In the weeks after Easter our Melbourne CBD staff are taking some time to reflect on the significance of Jesus' resurrection. The early Christian communities had different stories about the resurrected Jesus, and different ideas about what the resurrection meant, so we have been having a look at some of the different perspectives and how they might help us in our work.
The first week after Easter we had a look at the account of the resurrection in Mark's gospel:
When the sabbath was over, Mary Magdalene, and Mary the mother of James, and Salome bought spices, so that they might go and anoint him. And very early on the first day of the week, when the sun had risen, they went to the tomb. They had been saying to one another, ‘Who will roll away the stone for us from the entrance to the tomb?’ When they looked up, they saw that the stone, which was very large, had already been rolled back. As they entered the tomb, they saw a young man, dressed in a white robe, sitting on the right side; and they were alarmed. But he said to them, ‘Do not be alarmed; you are looking for Jesus of Nazareth, who was crucified. He has been raised; he is not here. Look, there is the place they laid him. But go, tell his disciples and Peter that he is going ahead of you to Galilee; there you will see him, just as he told you.’ So they went out and fled from the tomb, for terror and amazement had seized them; and they said nothing to anyone, for they were afraid.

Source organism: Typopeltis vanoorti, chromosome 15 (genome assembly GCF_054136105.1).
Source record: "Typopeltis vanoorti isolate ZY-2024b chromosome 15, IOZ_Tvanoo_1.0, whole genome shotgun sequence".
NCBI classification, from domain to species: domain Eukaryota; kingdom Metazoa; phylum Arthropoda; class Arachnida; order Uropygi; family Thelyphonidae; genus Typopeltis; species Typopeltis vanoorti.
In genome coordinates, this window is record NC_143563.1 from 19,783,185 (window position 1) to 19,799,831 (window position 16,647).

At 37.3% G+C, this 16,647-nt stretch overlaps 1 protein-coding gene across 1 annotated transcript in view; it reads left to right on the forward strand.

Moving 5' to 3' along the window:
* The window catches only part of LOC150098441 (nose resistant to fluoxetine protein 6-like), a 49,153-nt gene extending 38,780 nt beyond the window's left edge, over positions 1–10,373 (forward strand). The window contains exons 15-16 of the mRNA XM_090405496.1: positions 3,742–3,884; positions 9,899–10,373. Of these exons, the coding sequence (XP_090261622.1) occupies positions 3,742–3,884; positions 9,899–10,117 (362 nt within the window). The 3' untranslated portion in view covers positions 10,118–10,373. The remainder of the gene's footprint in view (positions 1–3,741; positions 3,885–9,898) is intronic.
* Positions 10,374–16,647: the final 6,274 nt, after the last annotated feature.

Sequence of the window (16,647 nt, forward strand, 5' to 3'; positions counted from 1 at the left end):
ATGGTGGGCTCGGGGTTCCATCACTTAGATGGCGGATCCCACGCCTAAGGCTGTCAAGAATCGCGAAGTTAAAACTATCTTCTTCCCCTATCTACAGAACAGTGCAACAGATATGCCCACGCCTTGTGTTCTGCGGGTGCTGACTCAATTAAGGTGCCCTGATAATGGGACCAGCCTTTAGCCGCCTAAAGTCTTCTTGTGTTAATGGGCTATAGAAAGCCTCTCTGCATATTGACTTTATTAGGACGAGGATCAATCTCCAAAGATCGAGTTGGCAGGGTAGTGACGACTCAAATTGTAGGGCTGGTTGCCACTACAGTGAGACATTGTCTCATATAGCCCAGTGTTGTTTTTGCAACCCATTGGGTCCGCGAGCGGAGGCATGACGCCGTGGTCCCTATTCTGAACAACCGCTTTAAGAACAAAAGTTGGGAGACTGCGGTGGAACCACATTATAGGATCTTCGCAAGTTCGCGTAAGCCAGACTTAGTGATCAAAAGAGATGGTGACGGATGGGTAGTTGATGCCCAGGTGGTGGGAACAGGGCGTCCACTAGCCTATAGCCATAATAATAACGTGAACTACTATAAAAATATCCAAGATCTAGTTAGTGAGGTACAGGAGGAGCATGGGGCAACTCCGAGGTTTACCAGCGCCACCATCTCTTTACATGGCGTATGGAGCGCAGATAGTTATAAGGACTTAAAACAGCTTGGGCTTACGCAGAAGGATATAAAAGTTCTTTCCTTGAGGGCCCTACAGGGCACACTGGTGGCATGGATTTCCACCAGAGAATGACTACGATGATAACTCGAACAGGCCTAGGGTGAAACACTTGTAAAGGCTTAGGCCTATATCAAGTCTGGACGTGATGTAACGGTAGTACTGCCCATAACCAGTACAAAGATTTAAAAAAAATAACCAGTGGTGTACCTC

(Mark 16:1-8, NRSV)
The earliest versions of Mark's gospel finish here, with Jesus still out in Galilee, the rural fringe of Israel, waiting for disciples to come and find him there. Since the gospel ends with the disciples too afraid to say or do anything, it is up to us as readers to go to Galilee and find where Jesus is waiting for us. We are being invited to go to the margins of our own neighbourhoods, because Jesus is still out there.
- Christop Booth, Faith Engagement Coordinator